Thinking differently and leading differently

Four cornerstones that can define your leadership philosophy, identity and brand

Everywhere we look, we find new articles and books about the characteristics, priorities, actions, behavior, qualities and mistakes made by leaders. But canned recipes and steps don’t work very well when it comes to leadership, because leadership approaches need to be tailored to fit the leader, the business strategy and the organization’s needs.

Thinking differently and leading differently are critical for leadership impact. Here are four cornerstones that define your leadership philosophy, identity and brand.

1. Trust and credibility: We all know these don’t come easy and are breakable, with devastating repercussions. Many would say that we build trust by being honest and by doing what we say we’ll do. But there’s more to trust than that.

I trust people who care about my well-being, who value me and my work and who I can count on to help me succeed. I trust people who ask the right questions and really listen. Looking back over the last decade, it’s not surprising that the overriding message received by employees, due to the impact of leaders’ decisions, actions and priorities during the recession, has been one of prioritization – revenue and profit over people. Layoffs, elimination of investments in people, more autocratic leadership and reduced transparency have caused loss of trust. And now, more than ever, leaders and managers need workforces with new skills and high commitment to improve business performance.

Credibility is related to trust. It’s about being recognized as knowledgeable, skilled, honest and reliable. We earn credibility by doing what’s right. We earn credibility by sharing information, leading by example and walking our talk. We earn credibility by executing business strategy effectively, through fairness, wisdom, communication and follow-through. We earn it by explaining ourselves, by building buy-in, and through success and fostering win-wins.

2. Transparency: A concept that gained momentum following the Enron scandal and other corporate management debacles, transparency has become a standard practice, in varying degrees, in most organizations.

Many articles promise that transparency builds trust, but while transparency can contribute to building trust, by itself it cannot sustain trust between leaders and their workforces. Trust requires more than information and data being shared.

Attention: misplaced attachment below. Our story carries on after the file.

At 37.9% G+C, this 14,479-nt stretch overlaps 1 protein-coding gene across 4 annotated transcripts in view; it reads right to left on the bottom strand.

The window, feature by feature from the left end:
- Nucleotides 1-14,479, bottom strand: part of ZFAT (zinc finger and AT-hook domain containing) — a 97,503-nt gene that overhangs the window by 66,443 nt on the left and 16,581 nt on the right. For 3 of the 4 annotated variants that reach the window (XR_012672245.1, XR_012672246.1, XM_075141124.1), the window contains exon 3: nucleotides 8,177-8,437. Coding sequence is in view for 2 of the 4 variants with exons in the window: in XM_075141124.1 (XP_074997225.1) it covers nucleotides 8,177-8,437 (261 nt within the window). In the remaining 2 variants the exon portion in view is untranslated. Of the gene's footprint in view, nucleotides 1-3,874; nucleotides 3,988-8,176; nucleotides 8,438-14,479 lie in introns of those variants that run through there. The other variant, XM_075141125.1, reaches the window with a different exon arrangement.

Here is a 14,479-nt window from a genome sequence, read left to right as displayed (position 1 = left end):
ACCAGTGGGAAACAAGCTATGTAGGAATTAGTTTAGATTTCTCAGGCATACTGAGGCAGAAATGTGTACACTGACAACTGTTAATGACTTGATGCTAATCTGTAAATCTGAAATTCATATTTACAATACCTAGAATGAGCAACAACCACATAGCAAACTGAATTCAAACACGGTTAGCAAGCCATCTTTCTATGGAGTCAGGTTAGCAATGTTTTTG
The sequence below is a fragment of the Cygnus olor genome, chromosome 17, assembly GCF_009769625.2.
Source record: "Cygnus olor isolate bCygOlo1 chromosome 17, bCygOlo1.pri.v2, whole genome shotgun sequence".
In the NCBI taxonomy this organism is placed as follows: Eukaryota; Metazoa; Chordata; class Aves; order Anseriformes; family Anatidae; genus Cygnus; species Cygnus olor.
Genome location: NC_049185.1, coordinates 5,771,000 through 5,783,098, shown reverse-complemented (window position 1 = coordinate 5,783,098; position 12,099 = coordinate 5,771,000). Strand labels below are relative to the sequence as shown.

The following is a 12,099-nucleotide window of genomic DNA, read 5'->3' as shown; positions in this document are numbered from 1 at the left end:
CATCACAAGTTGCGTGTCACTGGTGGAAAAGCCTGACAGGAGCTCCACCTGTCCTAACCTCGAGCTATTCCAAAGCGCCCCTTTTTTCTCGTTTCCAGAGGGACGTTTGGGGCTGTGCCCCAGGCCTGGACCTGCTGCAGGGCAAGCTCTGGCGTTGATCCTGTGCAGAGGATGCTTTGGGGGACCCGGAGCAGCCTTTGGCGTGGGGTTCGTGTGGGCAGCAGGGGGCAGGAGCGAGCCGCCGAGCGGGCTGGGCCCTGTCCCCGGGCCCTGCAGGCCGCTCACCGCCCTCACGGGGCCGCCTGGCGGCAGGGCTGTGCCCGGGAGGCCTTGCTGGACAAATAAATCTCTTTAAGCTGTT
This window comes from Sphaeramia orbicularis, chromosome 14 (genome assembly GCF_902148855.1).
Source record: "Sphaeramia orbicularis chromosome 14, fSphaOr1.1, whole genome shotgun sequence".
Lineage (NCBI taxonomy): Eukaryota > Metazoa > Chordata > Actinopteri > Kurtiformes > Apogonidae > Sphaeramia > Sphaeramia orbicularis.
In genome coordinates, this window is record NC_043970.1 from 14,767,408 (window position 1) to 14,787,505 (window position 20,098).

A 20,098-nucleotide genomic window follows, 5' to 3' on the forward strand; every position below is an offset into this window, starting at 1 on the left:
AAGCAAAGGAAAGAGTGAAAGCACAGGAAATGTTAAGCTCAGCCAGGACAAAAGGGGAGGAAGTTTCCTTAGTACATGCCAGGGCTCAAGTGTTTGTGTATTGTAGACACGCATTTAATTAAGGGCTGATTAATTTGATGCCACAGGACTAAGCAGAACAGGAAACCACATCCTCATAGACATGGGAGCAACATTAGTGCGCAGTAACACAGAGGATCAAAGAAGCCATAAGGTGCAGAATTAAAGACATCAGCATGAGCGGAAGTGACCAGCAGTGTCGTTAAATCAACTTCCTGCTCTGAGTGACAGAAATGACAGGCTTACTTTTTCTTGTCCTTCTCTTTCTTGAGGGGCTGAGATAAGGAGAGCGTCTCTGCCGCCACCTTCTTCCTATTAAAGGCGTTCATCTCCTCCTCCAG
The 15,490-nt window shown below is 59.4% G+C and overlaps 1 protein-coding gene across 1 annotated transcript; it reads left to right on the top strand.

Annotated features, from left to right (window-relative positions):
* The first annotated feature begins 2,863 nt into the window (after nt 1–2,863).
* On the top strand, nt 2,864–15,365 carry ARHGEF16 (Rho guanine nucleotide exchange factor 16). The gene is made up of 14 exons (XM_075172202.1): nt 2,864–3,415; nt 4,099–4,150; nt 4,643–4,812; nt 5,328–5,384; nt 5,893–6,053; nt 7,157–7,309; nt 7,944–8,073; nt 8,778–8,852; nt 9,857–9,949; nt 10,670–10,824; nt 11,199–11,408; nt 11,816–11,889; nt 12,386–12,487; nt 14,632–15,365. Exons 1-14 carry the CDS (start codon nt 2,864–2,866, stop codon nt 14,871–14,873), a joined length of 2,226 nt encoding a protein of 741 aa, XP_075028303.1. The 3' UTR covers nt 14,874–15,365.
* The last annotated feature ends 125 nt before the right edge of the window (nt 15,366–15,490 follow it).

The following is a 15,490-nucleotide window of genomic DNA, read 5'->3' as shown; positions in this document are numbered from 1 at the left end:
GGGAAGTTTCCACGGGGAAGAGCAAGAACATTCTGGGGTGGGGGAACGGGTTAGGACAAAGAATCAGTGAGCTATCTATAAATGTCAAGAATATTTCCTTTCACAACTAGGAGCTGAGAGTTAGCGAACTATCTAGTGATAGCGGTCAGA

More and more, customers want to know that businesses are taking responsibility for the greater good, and that business will put the best interests of the customer and the planet ahead of profits. Employees want leadership that cares about them. Reflecting on your personal leadership philosophy, decisions and behavior. Are you satisfied with the messages your customers and your employees are receiving?

3. Inclusion: This is a concept that seems to have its roots in empowerment. It means inviting and pulling people into discussions, planning change and making decisions that impact what they do and how they do it. It means enabling them to contribute in ways that are meaningful to them. To bring out the best in people, it’s essential to bring them into decision-making discussions and planning at the early stages. Asking for their input and ideas and enabling them to partner with you provides leaders with a body of knowledge that cannot be accessible in any other way. Inclusion leverages the skills, knowledge and experience of people throughout your organization for the good of the business. It means showing appreciation and recognizing people’s strengths and contributions. In addition, a philosophy with a cornerstone of inclusion demonstrates leaders’ value, caring and respect for their people.

4. A future and a path: People need to see a future for themselves in the organization and a path to it. It’s that simple. Where is the company today, and where is it headed? What will the company be doing differently in the next few years? Employees want to know how they fit in now, and how they can fit in later. Developing skills, knowledge and experience for today and for the future is good for both the business and its people.

Providing strategic goals, training and development and career paths that enable your people to envision a desirable future for themselves helps to address the universal question, “what’s in it for me?” by engaging people and aligning them to contribute to achieving the business strategy.

Is your leadership strategy, and are your day-to-day decisions, present- and future-focused?   

Rosanna Nadeau, principal/consultant, at Prism Perspectives Group LLC, Mason, can be reached at 603-878-1546 or

Categories: Business Advice